‘I am extremely grateful for the invaluable support of my family, my Select Group colleagues, the management of Professional Game Match Officials Limited and our union Prospect.

‘The messages of encouragement from those inside and outside of the game have helped me through the most stressful time of my professional life.

‘To know you were innocent of something but that there was the opportunity for it to wreck your career was truly frightening.

‘Racism has no place in football and this experience should not discourage those to speak out if they genuinely believe they are a victim of abuse.

‘However, there are processes that should be adhered in order that any investigation can be carried out in a manner that is fair for all parties involved.

‘I know first-hand the ramifications of allegations of this nature being placed into the public domain ahead of a formal process and investigation. I hope no referee has to go through this in the future.

‘We are all fortunate to be working in the worlds most watched and scrutinised football league. With that comes a responsibility in regard to how the different parts of the game work together.

‘What has happened over the last few weeks should not overshadow the fact the on-pitch relationship between match officials, players and managers is the best we’ve ever known it.

‘We are proud of the integrity of refereeing in this country and I cannot wait to be back involved in the game I care so passionately about.’

FOOTBALL ASSOCIATION STATEMENT

‘The FA has concluded its investigation into alleged misconduct by Mark Clattenburg during the match between Chelsea FC and Manchester United FC on Sunday 28 October 2012. No disciplinary action will follow against Mr Clattenburg.

‘Following the conclusion of the match, Chelsea FC reported to the match delegate that two of their players had been separately subject to abuse by the match referee, Mark Clattenburg.

‘On Monday 29 October 2012, The FA contacted Chelsea FC to establish whether the club and individual players wished to make a formal complaint in relation to the allegations reported to the match delegate.

‘On Wednesday 31 October Chelsea FC contacted The FA and confirmed that the club had conducted an internal enquiry and that they did wish to proceed with a formal complaint in relation to one of the allegations of abuse. The club did not wish to proceed in relation to the other allegation. The club provided witness statements from two players, Ramires Santos do Nascimento (“Ramires”) and John Obi Mikel.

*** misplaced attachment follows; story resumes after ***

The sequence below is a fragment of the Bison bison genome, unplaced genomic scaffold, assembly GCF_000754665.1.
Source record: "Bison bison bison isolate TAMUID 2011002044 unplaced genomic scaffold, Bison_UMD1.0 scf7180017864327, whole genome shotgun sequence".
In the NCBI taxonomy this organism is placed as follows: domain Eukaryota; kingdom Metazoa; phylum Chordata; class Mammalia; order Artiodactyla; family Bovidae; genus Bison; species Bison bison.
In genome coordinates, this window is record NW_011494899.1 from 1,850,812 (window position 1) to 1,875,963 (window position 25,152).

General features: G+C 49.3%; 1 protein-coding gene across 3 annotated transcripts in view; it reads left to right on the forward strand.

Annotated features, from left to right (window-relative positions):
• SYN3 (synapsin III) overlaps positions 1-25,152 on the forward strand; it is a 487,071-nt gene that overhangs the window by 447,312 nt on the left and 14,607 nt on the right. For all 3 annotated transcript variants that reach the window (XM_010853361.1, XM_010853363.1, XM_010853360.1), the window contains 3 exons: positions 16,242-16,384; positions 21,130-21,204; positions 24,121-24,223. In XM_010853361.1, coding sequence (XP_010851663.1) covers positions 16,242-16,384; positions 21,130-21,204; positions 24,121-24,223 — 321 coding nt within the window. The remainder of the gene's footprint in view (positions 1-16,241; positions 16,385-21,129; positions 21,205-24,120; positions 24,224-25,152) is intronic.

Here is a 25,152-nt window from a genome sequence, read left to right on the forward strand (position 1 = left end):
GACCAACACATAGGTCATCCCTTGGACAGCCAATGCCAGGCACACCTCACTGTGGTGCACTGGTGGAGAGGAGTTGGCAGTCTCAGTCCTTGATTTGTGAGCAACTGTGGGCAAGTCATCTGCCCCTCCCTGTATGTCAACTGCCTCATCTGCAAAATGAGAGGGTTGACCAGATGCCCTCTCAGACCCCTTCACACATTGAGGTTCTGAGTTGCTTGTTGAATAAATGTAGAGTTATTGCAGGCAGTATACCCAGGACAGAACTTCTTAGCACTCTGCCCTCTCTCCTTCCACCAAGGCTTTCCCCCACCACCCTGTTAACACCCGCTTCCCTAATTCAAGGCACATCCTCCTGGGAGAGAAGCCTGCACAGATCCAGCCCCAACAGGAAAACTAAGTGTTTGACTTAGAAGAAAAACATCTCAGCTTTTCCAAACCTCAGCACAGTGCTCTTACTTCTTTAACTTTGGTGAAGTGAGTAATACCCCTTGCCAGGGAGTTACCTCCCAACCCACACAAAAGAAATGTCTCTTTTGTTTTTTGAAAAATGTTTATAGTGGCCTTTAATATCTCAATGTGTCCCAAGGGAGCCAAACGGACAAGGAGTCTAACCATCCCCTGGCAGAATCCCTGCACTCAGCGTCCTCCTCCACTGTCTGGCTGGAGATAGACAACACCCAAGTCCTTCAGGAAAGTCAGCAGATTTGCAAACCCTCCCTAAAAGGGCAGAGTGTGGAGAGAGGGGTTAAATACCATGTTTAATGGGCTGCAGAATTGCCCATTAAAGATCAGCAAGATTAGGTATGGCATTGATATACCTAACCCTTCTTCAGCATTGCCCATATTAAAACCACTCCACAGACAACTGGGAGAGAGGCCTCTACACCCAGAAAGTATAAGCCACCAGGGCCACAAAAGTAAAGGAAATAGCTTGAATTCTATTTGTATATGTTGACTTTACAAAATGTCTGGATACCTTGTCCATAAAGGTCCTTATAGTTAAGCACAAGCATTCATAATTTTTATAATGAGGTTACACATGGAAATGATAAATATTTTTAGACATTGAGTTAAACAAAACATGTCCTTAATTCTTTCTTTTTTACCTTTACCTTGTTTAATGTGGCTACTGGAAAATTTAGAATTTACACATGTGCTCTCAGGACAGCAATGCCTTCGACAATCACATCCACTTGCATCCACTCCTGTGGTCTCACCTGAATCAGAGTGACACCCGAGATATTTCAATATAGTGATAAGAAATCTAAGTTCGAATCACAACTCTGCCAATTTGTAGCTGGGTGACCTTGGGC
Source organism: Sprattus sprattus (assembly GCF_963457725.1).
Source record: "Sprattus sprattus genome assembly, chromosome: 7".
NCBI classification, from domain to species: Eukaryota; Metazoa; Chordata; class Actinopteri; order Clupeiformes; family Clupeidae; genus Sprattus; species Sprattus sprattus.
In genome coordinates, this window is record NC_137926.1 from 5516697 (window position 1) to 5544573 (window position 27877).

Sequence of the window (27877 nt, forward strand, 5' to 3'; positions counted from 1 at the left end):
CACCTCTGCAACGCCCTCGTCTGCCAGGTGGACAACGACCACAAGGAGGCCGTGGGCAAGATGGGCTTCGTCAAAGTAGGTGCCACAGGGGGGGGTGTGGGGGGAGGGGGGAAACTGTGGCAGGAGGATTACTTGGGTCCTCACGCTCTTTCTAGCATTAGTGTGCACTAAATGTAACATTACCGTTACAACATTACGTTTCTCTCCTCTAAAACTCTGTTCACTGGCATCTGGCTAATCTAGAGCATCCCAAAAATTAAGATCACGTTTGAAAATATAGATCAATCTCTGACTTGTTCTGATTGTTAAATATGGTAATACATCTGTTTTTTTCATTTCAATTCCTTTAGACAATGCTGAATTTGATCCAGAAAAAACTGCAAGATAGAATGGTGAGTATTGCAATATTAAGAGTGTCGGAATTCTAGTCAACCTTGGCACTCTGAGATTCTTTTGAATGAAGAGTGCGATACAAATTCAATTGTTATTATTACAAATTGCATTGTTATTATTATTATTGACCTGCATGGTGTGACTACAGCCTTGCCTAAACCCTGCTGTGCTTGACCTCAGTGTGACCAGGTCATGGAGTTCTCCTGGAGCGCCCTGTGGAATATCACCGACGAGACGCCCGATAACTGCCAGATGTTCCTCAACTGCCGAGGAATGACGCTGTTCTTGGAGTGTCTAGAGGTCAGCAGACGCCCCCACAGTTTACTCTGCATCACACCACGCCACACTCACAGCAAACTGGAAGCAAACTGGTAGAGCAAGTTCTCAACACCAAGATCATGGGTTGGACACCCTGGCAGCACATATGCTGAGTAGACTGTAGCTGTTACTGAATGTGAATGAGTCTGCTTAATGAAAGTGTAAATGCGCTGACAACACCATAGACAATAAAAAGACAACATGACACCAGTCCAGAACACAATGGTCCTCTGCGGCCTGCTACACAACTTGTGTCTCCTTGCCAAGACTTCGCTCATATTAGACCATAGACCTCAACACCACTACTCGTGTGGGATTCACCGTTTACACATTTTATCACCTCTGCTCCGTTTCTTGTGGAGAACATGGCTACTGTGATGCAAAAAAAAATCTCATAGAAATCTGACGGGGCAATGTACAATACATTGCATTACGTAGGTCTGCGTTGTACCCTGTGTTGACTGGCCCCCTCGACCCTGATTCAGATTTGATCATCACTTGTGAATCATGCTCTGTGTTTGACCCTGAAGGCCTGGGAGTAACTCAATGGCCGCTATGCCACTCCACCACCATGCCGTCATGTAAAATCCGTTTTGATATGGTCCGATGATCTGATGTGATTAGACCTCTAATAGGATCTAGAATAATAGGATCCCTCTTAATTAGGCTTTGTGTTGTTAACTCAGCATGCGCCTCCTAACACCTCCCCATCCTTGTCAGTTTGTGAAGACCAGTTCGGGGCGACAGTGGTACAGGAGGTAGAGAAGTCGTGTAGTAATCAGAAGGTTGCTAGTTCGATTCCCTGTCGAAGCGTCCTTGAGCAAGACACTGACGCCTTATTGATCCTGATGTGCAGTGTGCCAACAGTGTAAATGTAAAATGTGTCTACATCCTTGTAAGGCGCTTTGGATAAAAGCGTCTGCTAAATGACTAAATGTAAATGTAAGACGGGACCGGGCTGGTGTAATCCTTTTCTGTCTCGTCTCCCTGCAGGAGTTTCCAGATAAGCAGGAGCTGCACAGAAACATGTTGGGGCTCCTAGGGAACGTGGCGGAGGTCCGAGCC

‘The details of the allegation were that following one or the other of the red cards issued during the second half of the game, Ramires heard Mark Clattenburg say to John Obi Mikel, “shut up you monkey”. John Obi Mikel did not hear the alleged comment.

‘On 1 November 2012, The FA requested that Chelsea disclose full details of their internal investigation.

‘On 5 November 2012, Chelsea FC provided The FA with witness statements from other Chelsea FC players and officials.

‘On 5 November 2012, The FA interviewed Ramires and John Obi Mikel, using the TV match footage obtained by The FA.

‘Between 7 and 8 November 2012, The FA interviewed all four match officials.

‘On 9 and 14 November 2012, further to FA requests, Chelsea FC provided unbroadcast video footage of the game from static cameras.

‘On 15 November 2012, The FA re-interviewed Ramires to show him the previously unseen video footage provided by the club. At this stage, for the first time, the exact point at which the comment was alleged to have been made was established.

‘In light of this new information, between 15 and 19 November 2012, The FA interviewed the players who were in the vicinity of the alleged incident, and re-interviewed John Obi Mikel and the match officials.

‘Chelsea FC was offered the opportunity to provide any further information or evidence that they believed could be relevant to the allegation.

‘The FA then sought advice on the evidence gathered from independent Queen’s Counsel.

‘The evidence for the allegation came from one witness, Ramires. Ramires, whose first language is not English, explained that his instinctive reaction was to seek confirmation from John Obi Mikel as to what the referee had said.

‘John Mikel Obi, who was being spoken to by the referee, was much closer to the referee than Ramires and did not hear what it is suggested was said to him.

Three other witnesses, i.e. the other match officials, to whom everything said by referee was relayed via their communication equipment, are adamant the alleged words were not uttered.

‘There is nothing in the video footage to support the allegation.

‘For completeness, but of lesser weight, two other players, whose first language is English and were in the vicinity, did not hear anything untoward.

‘Having considered all of the available evidence it was the opinion of David Waters QC, independent counsel, that the evidence of Ramires was not supported by any other evidence.

‘Moreover it was contradicted by other witnesses and does not cross the evidential threshold required to bring a charge against Mark Clattenburg.

‘Having considered Counsel’s opinion, and in view of all the circumstances of the case, The FA does not believe that there is a case for Mr Clattenburg to answer.

‘Equally The FA is satisfied that the allegation against Mark Clattenburg by Ramires was made in good faith. It is entirely possible for a witness to be genuinely mistaken and convincing in his belief.

‘The FA receives and investigates numerous allegations of misconduct over the course of a season. All allegations are properly investigated. It is not uncommon for investigations to lead to no disciplinary charge being brought.

‘The FA encourages all players who believe they have been either subject, or witness to, discriminatory abuse to report the matter immediately to the match officials on the day.

‘Furthermore, all Participants are advised to report any such alleged misconduct to The FA. In this case, the player and club were correct in reporting the matter to The FA and it was appropriate and proper for such an allegation to be thoroughly investigated.’